Jack Goldsmith is the Henry L. Shattuck Professor of Law at Harvard Law School. During 2003 – 2004, Professor Goldsmith served under Attorney General John Ashcroft as an Assistant United States Attorney General for the Office of Legal Counsel in the Department of Justice. He has written a number of texts on both international law and the internet and most recently authored “The Terror Presidency,” which details his time as an Assistant U.S. Attorney General and the legal issues raised by the Bush administration’s approach to the war on terror. Professor Goldsmith graduated with a B.A. summa cum laude from Washington & Lee University in 1984. He subsequently earned a second B.A., from Oxford University in 1986, a J.D. from Yale Law School in 1989, an M.A. first class honors from Oxford in 1991, and a diploma from the Hague Academy of International Law in 1992. Professor Goldsmith was a former clerk for Justice Kennedy of the United States Supreme Court and has previously taught at both the University of Chicago Law School and the University of Virginia School of Law.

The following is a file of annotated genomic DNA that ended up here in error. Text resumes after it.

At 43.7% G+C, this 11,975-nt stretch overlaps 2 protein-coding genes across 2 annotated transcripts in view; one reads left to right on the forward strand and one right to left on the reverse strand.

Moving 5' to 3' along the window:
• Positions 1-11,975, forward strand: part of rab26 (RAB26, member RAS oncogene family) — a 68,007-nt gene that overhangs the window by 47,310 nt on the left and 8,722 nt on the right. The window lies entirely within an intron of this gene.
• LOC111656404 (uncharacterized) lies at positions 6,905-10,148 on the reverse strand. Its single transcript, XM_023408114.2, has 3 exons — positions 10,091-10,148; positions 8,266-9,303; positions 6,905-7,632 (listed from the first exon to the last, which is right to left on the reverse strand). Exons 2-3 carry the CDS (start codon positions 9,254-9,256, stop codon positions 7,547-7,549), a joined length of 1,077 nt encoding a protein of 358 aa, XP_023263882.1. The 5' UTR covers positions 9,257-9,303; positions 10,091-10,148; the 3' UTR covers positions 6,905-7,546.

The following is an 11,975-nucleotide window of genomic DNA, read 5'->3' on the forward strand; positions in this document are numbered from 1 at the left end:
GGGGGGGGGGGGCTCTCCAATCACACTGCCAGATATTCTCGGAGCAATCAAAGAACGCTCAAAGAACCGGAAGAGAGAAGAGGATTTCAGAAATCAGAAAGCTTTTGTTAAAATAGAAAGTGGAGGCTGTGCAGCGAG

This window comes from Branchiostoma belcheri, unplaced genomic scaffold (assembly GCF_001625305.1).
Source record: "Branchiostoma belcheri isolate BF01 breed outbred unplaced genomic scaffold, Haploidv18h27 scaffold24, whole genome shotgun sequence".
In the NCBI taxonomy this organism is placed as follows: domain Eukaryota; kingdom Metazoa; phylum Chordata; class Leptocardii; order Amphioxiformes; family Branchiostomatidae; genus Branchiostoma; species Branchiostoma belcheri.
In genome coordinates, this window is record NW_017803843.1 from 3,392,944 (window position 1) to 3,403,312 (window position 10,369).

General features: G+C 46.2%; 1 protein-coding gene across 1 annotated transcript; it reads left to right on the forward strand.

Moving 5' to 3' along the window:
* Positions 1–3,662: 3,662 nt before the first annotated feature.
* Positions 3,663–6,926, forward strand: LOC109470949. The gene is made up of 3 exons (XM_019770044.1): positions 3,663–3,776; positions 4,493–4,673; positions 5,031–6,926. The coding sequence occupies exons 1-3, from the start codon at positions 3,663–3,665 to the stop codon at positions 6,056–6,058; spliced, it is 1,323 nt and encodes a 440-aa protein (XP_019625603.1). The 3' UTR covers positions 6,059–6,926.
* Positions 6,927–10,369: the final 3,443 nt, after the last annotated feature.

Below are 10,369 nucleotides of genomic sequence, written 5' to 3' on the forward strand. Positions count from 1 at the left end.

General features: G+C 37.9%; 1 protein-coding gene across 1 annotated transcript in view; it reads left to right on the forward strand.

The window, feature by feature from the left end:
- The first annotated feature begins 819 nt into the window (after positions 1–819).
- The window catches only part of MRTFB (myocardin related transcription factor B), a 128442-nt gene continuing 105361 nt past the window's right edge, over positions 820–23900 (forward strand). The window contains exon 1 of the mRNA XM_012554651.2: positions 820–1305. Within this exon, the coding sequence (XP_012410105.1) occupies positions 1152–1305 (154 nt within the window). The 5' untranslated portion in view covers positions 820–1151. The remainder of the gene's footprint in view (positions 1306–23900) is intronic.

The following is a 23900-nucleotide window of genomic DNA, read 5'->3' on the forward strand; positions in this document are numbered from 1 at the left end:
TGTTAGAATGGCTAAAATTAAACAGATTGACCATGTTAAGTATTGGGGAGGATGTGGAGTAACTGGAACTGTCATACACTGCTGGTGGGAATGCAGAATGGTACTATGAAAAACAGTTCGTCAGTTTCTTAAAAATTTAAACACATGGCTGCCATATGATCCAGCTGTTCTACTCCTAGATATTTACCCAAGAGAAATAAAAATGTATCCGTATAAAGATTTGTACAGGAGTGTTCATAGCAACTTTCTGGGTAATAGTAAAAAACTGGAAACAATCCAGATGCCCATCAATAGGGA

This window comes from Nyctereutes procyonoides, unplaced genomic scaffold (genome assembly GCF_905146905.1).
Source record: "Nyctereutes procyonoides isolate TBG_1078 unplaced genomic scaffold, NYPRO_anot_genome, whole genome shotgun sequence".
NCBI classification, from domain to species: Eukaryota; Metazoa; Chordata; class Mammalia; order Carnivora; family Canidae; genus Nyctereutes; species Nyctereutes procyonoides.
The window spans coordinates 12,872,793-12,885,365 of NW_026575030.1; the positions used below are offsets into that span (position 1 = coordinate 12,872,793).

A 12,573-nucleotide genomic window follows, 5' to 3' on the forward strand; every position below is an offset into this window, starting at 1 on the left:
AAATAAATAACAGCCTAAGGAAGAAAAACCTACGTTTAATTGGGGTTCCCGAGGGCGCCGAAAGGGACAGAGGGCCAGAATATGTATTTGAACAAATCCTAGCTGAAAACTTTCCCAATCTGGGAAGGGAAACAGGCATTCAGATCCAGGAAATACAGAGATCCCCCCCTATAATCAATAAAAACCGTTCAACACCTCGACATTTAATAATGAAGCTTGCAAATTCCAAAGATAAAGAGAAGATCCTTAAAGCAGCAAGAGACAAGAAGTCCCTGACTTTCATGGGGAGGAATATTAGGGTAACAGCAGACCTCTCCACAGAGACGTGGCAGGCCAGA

Nov 12 - Jack Goldsmith, Former Assistant US Attorney General to speak on his new book
Salzman analyzes strengths and predicts pitfalls on the 40th anniversary of the Safe Drinking Water Act
The Safe Drinking Water Act (SDWA) was signed into law on Dec. 16, 1974. On the 40th anniversary of that signing, Professor James Salzman reflects on the law’s effectiveness in an essay for Slate, concluding that the SDWA was groundbreaking in ways that may be taken for granted today, but also that it faces significant challenges going forward.
Rabiej co-authors Federal Appellate Procedure Manual
John K. Rabiej, director of Duke Law’s Center for Judicial Studies, has co-authored the new Federal Appellate Procedure Manual with Judge Alex Kozinski of the U.S. Court of Appeals for the Ninth Circuit. Both have extensive, first-hand experience in the rulemaking process.